Now that the OIC has completed its 50 years, it is still struggling to find its relevance in increasingly unfavourable atmosphere for Pan-Islamism. The need for institutionalized mechanism for conflict resolution and exploitation of resources of Islamic world for sustained growth and enhanced connectivity has assumed utmost urgency given multi-dimensional and multi-faceted challenges the Ummah is faced with. In this regard, the operational division of 57-member countries into five or six regional blocs would pave the way for inter-regional cooperation with implementation of strategic trade policy frameworks under the mechanism of customs union or free trade agreements. The regionalization or sub-regionalization of Islamis world is a strategic compulsion as the bloc is not as homogeneous as European Union or ASEAN. Moreover, geographical and economic considerations must also be taken into consideration. The interconnectivity can eventually be employed to achieve ambitious objectives enshrined in the OIC Charter, e.g. common Islamic market or common currency. Pan-Islamic cooperation in low-key areas like education, technology and defence in tandem with establishment of regional economic and cultural networking can evoke public sentiments of unity and Pan-Islamism that, in return, can help eradicate differences within the bloc.
Failure of OIC must be analyzed and well-hammered-out reforms must be introduced so as to increase the operational, administrative and financial efficiencies of the OIC and its se institutions in order to make them responsive towards the contemporary and pressing challenges of the 21st century. In this connection, well-financed Centers of Excellence in the fields of technology, education and economy must be established and close collaboration with institutes of international dispute be maintained for material and human resource transfer. Investment in frontier technology like artificial intelligence, robotics and other high-tech sectors would be required to ensure export competitiveness, production enhancement and diversification of export base.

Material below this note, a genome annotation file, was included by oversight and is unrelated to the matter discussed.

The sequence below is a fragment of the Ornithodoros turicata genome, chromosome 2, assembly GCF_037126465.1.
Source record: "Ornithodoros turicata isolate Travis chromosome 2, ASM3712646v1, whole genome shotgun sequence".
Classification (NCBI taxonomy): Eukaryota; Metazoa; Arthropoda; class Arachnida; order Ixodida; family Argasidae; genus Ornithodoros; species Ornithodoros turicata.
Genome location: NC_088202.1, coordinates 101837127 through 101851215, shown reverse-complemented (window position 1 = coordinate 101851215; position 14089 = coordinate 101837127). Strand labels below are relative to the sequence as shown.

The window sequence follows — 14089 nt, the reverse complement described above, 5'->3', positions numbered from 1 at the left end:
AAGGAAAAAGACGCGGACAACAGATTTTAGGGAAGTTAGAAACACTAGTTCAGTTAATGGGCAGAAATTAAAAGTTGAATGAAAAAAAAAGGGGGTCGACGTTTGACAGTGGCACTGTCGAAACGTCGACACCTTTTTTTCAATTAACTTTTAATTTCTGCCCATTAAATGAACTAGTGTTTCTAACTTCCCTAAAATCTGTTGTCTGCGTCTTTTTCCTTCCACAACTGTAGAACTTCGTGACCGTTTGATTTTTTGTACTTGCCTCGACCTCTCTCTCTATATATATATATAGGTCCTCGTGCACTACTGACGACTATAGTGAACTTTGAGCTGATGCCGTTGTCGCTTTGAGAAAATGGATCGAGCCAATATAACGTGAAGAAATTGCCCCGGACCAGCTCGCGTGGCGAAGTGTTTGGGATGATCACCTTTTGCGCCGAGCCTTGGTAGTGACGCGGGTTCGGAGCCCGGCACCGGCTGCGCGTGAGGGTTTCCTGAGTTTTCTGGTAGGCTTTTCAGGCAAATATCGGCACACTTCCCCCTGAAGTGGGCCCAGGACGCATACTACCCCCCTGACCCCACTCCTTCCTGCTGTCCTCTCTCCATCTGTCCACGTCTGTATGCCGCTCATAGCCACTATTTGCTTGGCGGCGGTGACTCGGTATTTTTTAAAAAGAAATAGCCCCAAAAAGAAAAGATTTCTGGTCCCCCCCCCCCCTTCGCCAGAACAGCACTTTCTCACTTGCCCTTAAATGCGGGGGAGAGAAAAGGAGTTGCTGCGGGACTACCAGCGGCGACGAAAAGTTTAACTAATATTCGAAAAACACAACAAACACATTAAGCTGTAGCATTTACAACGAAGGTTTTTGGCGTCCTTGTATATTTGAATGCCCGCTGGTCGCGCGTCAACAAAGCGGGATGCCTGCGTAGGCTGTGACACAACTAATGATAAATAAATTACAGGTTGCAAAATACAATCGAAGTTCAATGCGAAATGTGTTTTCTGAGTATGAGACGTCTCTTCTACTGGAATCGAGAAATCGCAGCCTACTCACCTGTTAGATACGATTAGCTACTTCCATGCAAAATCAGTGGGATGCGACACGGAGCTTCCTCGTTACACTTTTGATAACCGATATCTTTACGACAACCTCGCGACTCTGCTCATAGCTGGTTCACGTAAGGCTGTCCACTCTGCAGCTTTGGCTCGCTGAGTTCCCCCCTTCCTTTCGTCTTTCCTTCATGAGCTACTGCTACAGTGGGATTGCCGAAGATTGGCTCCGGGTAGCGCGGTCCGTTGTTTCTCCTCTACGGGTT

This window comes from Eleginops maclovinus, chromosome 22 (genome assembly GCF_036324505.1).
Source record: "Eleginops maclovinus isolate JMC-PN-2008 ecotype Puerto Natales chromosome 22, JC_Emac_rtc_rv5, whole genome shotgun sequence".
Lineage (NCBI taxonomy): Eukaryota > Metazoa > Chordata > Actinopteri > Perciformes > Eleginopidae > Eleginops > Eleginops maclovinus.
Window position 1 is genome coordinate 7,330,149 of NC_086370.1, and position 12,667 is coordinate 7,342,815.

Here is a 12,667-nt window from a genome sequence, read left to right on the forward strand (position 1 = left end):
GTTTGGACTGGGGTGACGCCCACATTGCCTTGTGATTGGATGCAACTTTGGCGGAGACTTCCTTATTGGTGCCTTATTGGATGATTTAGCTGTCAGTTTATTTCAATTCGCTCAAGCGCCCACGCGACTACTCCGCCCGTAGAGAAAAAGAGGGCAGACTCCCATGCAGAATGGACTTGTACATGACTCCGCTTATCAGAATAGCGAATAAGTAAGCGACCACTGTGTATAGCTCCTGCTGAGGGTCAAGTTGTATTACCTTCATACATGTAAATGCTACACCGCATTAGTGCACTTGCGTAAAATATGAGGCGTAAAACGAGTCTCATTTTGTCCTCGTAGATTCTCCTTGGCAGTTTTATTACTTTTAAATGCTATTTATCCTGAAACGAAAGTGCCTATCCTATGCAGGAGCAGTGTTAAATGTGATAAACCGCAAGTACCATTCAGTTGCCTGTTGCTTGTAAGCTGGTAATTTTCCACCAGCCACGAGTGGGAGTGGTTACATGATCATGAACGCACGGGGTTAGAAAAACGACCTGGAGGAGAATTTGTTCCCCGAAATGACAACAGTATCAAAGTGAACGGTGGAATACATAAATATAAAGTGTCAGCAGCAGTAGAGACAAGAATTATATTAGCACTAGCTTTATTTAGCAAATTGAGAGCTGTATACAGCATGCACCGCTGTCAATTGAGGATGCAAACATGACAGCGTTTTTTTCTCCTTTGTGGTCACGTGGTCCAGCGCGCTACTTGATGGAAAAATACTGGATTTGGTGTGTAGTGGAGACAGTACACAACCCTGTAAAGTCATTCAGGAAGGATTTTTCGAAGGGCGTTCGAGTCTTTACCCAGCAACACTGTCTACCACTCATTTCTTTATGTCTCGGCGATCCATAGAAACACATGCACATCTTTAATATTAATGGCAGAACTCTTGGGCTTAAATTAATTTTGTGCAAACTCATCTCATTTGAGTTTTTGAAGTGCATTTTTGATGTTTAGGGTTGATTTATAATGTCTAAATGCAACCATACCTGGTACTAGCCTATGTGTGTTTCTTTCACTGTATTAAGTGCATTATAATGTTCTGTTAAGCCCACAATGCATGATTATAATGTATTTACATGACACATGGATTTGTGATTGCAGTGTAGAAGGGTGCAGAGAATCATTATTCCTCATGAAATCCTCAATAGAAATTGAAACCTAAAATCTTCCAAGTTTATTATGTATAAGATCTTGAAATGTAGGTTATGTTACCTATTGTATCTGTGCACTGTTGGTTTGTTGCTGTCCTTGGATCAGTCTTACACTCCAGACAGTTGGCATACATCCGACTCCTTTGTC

OIC resolutions and decisions, adopted at Islamic Summits and Ministerial meetings, are non-binding. There must be an institutionalized mechanism for their follow-up. These and other structural reforms like empowerment of office of the Secretary-General are critically important to evolve collective response of the Islamic world in a bid to counter serious and existential threats to different Muslim countries.
As, in the words of columnist Tayyub Sadiqui, “Islamic world is in state of siege, gripped by illiteracy and despondency, helplessness and apathy, disarray and discord,” abject poverty and social underdevelopment continue to frustrate efforts aimed at scientific and social renaissance. In addition, inadequate weightage of OIC at international level despite representing 1/5th of world’s population, possessing 70% of energy resources and 40% of world’s raw material, is shameful indeed. It is high time we undertook remedial efforts to reinvigorate the OIC as the fact remains that it is useful medium for protecting Muslim interests in the international fora and creating internal cohesion.